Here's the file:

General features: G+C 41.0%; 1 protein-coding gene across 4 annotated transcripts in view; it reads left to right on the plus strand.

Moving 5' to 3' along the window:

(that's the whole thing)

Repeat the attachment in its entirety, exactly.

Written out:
General features: G+C 41.0%; 1 protein-coding gene across 4 annotated transcripts in view; it reads left to right on the plus strand.

Moving 5' to 3' along the window: